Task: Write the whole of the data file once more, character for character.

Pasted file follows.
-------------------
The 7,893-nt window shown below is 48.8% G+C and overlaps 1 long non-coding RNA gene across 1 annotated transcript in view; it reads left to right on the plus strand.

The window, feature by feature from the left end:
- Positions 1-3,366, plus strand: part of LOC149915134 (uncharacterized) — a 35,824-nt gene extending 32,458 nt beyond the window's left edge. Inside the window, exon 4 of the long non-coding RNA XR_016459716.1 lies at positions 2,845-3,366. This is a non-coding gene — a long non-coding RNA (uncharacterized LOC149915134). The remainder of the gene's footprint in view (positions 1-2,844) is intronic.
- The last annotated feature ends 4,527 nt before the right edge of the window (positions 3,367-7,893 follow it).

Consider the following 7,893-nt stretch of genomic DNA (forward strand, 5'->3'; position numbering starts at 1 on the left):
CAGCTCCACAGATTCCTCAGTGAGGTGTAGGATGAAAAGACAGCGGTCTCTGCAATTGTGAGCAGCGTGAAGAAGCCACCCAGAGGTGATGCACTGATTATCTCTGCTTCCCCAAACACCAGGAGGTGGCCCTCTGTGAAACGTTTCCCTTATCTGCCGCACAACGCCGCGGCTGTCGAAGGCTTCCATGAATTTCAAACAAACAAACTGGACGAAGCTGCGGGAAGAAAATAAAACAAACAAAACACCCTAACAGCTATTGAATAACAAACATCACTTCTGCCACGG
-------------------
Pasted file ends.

The 7,893-nt window shown below is 48.8% G+C and overlaps 1 long non-coding RNA gene across 1 annotated transcript in view; it reads left to right on the plus strand.

The window, feature by feature from the left end:
- Positions 1-3,366, plus strand: part of LOC149915134 (uncharacterized) — a 35,824-nt gene extending 32,458 nt beyond the window's left edge. Inside the window, exon 4 of the long non-coding RNA XR_016459716.1 lies at positions 2,845-3,366. This is a non-coding gene — a long non-coding RNA (uncharacterized LOC149915134). The remainder of the gene's footprint in view (positions 1-2,844) is intronic.
- The last annotated feature ends 4,527 nt before the right edge of the window (positions 3,367-7,893 follow it).

Consider the following 7,893-nt stretch of genomic DNA (forward strand, 5'->3'; position numbering starts at 1 on the left):
CAGCTCCACAGATTCCTCAGTGAGGTGTAGGATGAAAAGACAGCGGTCTCTGCAATTGTGAGCAGCGTGAAGAAGCCACCCAGAGGTGATGCACTGATTATCTCTGCTTCCCCAAACACCAGGAGGTGGCCCTCTGTGAAACGTTTCCCTTATCTGCCGCACAACGCCGCGGCTGTCGAAGGCTTCCATGAATTTCAAACAAACAAACTGGACGAAGCTGCGGGAAGAAAATAAAACAAACAAAACACCCTAACAGCTATTGAATAACAAACATCACTTCTGCCACGG